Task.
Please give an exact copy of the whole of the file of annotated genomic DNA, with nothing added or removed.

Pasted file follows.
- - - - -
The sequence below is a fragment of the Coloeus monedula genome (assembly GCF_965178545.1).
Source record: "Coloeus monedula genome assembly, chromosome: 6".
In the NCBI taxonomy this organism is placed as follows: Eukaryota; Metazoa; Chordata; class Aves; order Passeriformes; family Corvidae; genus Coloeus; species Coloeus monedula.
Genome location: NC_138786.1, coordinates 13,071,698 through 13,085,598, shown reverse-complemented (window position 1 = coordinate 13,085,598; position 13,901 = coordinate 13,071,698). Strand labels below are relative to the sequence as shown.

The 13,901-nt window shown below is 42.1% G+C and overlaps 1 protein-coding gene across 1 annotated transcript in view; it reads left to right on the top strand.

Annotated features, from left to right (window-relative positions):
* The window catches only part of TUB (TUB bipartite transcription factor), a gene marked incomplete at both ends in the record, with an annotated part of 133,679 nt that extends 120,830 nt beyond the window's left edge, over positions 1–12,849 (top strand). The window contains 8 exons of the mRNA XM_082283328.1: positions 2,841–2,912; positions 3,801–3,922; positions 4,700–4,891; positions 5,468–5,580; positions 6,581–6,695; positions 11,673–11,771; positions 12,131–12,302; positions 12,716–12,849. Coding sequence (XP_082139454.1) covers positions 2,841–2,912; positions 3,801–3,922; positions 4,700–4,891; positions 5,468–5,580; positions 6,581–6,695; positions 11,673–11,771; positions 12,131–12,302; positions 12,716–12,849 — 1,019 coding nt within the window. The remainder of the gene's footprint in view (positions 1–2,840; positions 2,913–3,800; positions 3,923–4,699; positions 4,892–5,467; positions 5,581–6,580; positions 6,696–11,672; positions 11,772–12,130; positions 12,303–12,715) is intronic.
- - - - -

The sequence below is a fragment of the Coloeus monedula genome (assembly GCF_965178545.1).
Source record: "Coloeus monedula genome assembly, chromosome: 6".
In the NCBI taxonomy this organism is placed as follows: Eukaryota; Metazoa; Chordata; class Aves; order Passeriformes; family Corvidae; genus Coloeus; species Coloeus monedula.
Genome location: NC_138786.1, coordinates 13,071,698 through 13,085,598, shown reverse-complemented (window position 1 = coordinate 13,085,598; position 13,901 = coordinate 13,071,698). Strand labels below are relative to the sequence as shown.

The 13,901-nt window shown below is 42.1% G+C and overlaps 1 protein-coding gene across 1 annotated transcript in view; it reads left to right on the top strand.

Annotated features, from left to right (window-relative positions):
* The window catches only part of TUB (TUB bipartite transcription factor), a gene marked incomplete at both ends in the record, with an annotated part of 133,679 nt that extends 120,830 nt beyond the window's left edge, over positions 1–12,849 (top strand). The window contains 8 exons of the mRNA XM_082283328.1: positions 2,841–2,912; positions 3,801–3,922; positions 4,700–4,891; positions 5,468–5,580; positions 6,581–6,695; positions 11,673–11,771; positions 12,131–12,302; positions 12,716–12,849. Coding sequence (XP_082139454.1) covers positions 2,841–2,912; positions 3,801–3,922; positions 4,700–4,891; positions 5,468–5,580; positions 6,581–6,695; positions 11,673–11,771; positions 12,131–12,302; positions 12,716–12,849 — 1,019 coding nt within the window. The remainder of the gene's footprint in view (positions 1–2,840; positions 2,913–3,800; positions 3,923–4,699; positions 4,892–5,467; positions 5,581–6,580; positions 6,696–11,672; positions 11,772–12,130; positions 12,303–12,715) is intronic.